parent Tiago Gasiba <tiago.gasiba gmail.com> writes:
zwang schrieb:

 Tiago Gasiba wrote:
 <snip>
   Last but not the least, how do I profile my code to make it faster?

dmd -profile

Shame on me! :( That's nice... I've made my code at least 3x faster :) Now... is there a nice GUI for the "trace.log" or do I have to write it myself? ;) Dumm question, I know... Thanks, Tiago -- Tiago Gasiba (M.Sc.) - http://www.gasiba.de Everything should be made as simple as possible, but not simpler.
Oct 24 2005
prev sibling next sibling parent reply Hasan Aljudy <hasan.aljudy gmail.com> writes:
Tiago Gasiba wrote:

   Then, I have compiled the same program with "dmd -O" and, surprise! No
reduction in exectution time at all!

hmm .. try "dmd -release -O" don't know if that'll make a difference! but it's just something to try.
Oct 24 2005
parent reply Tiago Gasiba <tiago.gasiba gmail.com> writes:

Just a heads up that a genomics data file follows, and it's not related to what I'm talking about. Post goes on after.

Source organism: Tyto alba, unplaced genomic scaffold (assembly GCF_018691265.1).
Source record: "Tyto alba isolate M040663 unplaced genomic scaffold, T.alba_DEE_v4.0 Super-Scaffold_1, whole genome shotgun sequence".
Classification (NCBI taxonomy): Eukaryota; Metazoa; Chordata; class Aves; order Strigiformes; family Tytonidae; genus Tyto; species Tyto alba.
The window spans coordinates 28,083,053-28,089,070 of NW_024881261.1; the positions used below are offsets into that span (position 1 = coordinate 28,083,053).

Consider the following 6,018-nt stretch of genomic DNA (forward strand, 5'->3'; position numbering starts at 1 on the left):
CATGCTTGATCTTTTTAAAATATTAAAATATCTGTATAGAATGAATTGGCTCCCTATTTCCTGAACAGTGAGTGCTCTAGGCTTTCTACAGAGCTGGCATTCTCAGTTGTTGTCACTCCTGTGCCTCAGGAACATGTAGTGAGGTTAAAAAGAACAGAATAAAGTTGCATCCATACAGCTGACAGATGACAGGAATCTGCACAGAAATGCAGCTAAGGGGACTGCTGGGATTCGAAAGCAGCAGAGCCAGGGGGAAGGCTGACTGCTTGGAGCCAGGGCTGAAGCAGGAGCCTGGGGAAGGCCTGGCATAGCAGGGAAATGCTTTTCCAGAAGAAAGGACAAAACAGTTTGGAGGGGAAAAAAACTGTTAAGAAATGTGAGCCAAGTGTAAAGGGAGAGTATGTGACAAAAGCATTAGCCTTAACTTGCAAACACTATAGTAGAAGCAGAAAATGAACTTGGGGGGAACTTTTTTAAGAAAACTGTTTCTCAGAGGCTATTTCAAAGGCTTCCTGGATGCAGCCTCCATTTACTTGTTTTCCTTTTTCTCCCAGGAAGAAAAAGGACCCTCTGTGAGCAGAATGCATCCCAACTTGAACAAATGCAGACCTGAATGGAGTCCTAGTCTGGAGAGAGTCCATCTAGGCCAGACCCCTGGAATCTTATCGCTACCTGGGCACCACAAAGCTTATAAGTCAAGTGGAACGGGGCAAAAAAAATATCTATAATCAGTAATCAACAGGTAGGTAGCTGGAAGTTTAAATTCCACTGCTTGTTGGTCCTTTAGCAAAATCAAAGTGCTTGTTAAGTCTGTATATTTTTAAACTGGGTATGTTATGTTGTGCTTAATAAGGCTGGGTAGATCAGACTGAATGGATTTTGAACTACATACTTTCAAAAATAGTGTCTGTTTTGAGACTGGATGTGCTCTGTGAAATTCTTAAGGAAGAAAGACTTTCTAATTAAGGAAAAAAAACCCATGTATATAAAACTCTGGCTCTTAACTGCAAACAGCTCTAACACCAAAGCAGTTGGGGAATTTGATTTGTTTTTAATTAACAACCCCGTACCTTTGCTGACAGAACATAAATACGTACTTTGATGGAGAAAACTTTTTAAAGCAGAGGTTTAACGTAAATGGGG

Hasan Aljudy schrieb:

 Tiago Gasiba wrote:
 
   Then, I have compiled the same program with "dmd -O" and, surprise! No
   reduction in exectution time at all!

hmm .. try "dmd -release -O" don't know if that'll make a difference! but it's just something to try.

Simulation time results: compilation method: dmd -O -release real 1m15.055s user 1m11.948s sys 0m0.136s compilation method: dmd -O real 1m26.488s user 1m24.425s sys 0m0.076s compilation method: dmd real 1m25.107s user 1m23.949s sys 0m0.060s Apparently, the -release flag does "something", i.e. it lowered the execution time by 10sec. It might have just been "luck" and the CPU was less busy when I ran the first simulation. Nevertheless, compiling the code with or without optimization had no impact on the performance! :( Best, Tiago -- Tiago Gasiba (MSc.) - http://www.gasiba.de Everything should be made as simple as possible, but not simpler.
Oct 24 2005
next sibling parent reply Sean Kelly <sean f4.ca> writes:
In article <djio77$s95$1 digitaldaemon.com>, Tiago Gasiba says...
Apparently, the -release flag does "something", i.e. it lowered the execution
time by 10sec.
It might have just been "luck" and the CPU was less busy when I ran the first
simulation.